For Francis Veilleux, president of The Bluewater Recycling Association, concerns about employees working in recycling facilities and contracting the coronavirus due to incorrect disposal of PPE waste is a lingering issue for the future.
“There are people behind it all that make it happen. If our employees contract the virus and are sent home, this will give us problems because without staff the recyclables can’t be collected and then can’t be processed,” Veilleux said.
Garbage volume, including PPE waste, has increased during the pandemic, and it creates numerous dangers for employees. Gloves, masks, and rapid tests should be put in a bag and sealed and put into the garbage for curb pickup.
PPE put into recycling bins, however, are sent to recycling sorting facilities to be separated and organized, according to the City of Toronto’s website. It’s removed as much as possible at a Material Recovery Facility contracted by the city by staff — who wear their own PPE to protect themselves — while sorting on the conveyor belt.
“Fresh biohazardous material that is found on the line results in a shutdown. With protective gear and a biohazardous container, it is disposed of according to the law,” Veilleux said.
The sorted material is then sent to the Toronto-owned Green Lane Landfill in London, Ont., where it is covered at night and waste slowly decomposes. The landfill is a natural clay bed ball, and it prevents the liquids from the decomposition of waste from leaching into nearby waters.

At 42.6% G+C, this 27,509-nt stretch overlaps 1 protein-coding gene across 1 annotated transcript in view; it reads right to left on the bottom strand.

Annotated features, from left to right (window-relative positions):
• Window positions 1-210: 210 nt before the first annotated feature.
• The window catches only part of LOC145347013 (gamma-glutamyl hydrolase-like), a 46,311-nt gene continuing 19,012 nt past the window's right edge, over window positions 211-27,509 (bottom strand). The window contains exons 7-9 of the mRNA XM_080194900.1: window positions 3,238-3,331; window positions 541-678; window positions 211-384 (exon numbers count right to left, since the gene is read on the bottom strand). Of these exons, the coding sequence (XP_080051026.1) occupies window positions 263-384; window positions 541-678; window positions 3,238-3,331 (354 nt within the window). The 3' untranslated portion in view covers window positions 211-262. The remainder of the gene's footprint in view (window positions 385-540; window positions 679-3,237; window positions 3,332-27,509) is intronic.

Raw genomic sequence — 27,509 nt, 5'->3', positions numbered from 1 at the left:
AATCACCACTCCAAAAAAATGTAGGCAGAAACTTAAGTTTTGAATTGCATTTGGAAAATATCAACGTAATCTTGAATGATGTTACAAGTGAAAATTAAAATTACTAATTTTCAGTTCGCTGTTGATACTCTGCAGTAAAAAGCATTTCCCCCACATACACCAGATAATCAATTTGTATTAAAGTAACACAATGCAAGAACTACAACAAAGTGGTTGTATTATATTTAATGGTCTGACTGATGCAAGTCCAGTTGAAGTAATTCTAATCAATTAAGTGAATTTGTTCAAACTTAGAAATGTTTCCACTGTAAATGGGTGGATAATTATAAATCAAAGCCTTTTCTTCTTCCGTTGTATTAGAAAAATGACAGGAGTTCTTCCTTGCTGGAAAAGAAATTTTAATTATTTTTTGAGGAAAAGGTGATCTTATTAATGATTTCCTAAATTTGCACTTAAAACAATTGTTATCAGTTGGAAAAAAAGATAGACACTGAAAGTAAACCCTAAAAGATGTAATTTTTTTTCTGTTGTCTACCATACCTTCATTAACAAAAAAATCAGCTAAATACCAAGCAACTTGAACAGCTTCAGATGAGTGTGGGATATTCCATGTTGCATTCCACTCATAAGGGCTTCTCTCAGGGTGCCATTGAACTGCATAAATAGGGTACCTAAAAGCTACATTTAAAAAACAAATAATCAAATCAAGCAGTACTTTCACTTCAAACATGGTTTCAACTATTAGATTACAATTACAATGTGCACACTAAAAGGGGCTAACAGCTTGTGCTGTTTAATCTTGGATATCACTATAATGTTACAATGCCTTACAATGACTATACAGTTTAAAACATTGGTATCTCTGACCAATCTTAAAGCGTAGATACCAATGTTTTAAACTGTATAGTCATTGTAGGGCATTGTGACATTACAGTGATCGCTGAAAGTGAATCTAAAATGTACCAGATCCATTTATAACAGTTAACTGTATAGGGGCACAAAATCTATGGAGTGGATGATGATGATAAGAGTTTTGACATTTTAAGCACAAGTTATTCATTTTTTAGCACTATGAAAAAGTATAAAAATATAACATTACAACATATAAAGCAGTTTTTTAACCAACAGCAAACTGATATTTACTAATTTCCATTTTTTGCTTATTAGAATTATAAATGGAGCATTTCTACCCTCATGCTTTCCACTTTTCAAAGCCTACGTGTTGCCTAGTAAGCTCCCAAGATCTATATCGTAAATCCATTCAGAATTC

“Certainly, we made some adjustments. One thing we struggle with is contamination and this creates significant challenges whether it be things getting stuck in the equipment, sharp needles, or hazardous waste,” said Katrusia Balan, project lead of Toronto’s Solid Waste Management Services.
Balan said there are items that are popular because of the pandemic. Facilities must adapt to the questions received and the type of waste being generated. But she said used PPE should not go into the recycling, not because it may have a virus but also because the recycling program doesn’t accept these materials.
Stephanie Fernandes, the program manager of Toronto’s Solid Waste Management Services, said there are numerous processes undertaken to ensure a minimal impact to the surrounding environment.
“For example, we have a leaks collection system where liquid created from waste and rainwater is cleaned before it goes into the large body of water,” she said.
The Waste Wizard tool is the city’s data base system the regularly updates items and how to correctly dispose of them. Educational resources are available on the city’s website and the Green Lane Landfill website page gives feedback and information for proper disposal of items.
“We send out an annual calendar or Waste Management Guide to every household in December, this year is a bit different based on the city council direction, so it’s a condensed version which will be mailed out this month,” Fernandes said.